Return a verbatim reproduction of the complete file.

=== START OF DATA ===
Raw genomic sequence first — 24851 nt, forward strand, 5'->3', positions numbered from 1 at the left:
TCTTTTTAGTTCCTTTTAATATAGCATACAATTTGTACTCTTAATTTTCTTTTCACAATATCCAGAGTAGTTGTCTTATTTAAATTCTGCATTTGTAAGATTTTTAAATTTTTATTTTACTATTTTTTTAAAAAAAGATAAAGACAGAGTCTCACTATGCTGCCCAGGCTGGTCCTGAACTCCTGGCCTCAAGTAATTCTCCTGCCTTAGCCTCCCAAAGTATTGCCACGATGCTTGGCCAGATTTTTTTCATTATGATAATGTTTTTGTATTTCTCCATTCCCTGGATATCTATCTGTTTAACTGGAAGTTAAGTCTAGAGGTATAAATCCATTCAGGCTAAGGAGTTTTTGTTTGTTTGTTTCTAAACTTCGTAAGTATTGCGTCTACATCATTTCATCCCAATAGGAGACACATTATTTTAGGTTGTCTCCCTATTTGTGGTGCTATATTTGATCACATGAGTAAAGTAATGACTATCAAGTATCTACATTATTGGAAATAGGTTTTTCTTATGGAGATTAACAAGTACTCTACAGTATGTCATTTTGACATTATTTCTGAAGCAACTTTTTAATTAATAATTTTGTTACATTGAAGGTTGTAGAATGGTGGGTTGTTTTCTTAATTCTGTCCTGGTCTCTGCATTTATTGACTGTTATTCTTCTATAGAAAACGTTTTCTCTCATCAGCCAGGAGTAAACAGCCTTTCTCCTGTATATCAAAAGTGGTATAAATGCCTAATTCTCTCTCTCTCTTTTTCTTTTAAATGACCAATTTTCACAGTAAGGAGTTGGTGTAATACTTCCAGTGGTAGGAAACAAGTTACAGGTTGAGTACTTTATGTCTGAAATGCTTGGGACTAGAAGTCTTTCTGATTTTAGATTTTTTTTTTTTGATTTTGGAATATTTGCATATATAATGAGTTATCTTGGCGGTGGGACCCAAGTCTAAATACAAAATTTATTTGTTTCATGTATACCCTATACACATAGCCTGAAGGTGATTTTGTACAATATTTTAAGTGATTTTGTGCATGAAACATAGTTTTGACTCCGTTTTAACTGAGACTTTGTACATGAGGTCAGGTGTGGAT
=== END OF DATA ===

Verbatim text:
Raw genomic sequence first — 24851 nt, forward strand, 5'->3', positions numbered from 1 at the left:
TCTTTTTAGTTCCTTTTAATATAGCATACAATTTGTACTCTTAATTTTCTTTTCACAATATCCAGAGTAGTTGTCTTATTTAAATTCTGCATTTGTAAGATTTTTAAATTTTTATTTTACTATTTTTTTAAAAAAAGATAAAGACAGAGTCTCACTATGCTGCCCAGGCTGGTCCTGAACTCCTGGCCTCAAGTAATTCTCCTGCCTTAGCCTCCCAAAGTATTGCCACGATGCTTGGCCAGATTTTTTTCATTATGATAATGTTTTTGTATTTCTCCATTCCCTGGATATCTATCTGTTTAACTGGAAGTTAAGTCTAGAGGTATAAATCCATTCAGGCTAAGGAGTTTTTGTTTGTTTGTTTCTAAACTTCGTAAGTATTGCGTCTACATCATTTCATCCCAATAGGAGACACATTATTTTAGGTTGTCTCCCTATTTGTGGTGCTATATTTGATCACATGAGTAAAGTAATGACTATCAAGTATCTACATTATTGGAAATAGGTTTTTCTTATGGAGATTAACAAGTACTCTACAGTATGTCATTTTGACATTATTTCTGAAGCAACTTTTTAATTAATAATTTTGTTACATTGAAGGTTGTAGAATGGTGGGTTGTTTTCTTAATTCTGTCCTGGTCTCTGCATTTATTGACTGTTATTCTTCTATAGAAAACGTTTTCTCTCATCAGCCAGGAGTAAACAGCCTTTCTCCTGTATATCAAAAGTGGTATAAATGCCTAATTCTCTCTCTCTCTTTTTCTTTTAAATGACCAATTTTCACAGTAAGGAGTTGGTGTAATACTTCCAGTGGTAGGAAACAAGTTACAGGTTGAGTACTTTATGTCTGAAATGCTTGGGACTAGAAGTCTTTCTGATTTTAGATTTTTTTTTTTTGATTTTGGAATATTTGCATATATAATGAGTTATCTTGGCGGTGGGACCCAAGTCTAAATACAAAATTTATTTGTTTCATGTATACCCTATACACATAGCCTGAAGGTGATTTTGTACAATATTTTAAGTGATTTTGTGCATGAAACATAGTTTTGACTCCGTTTTAACTGAGACTTTGTACATGAGGTCAGGTGTGGAT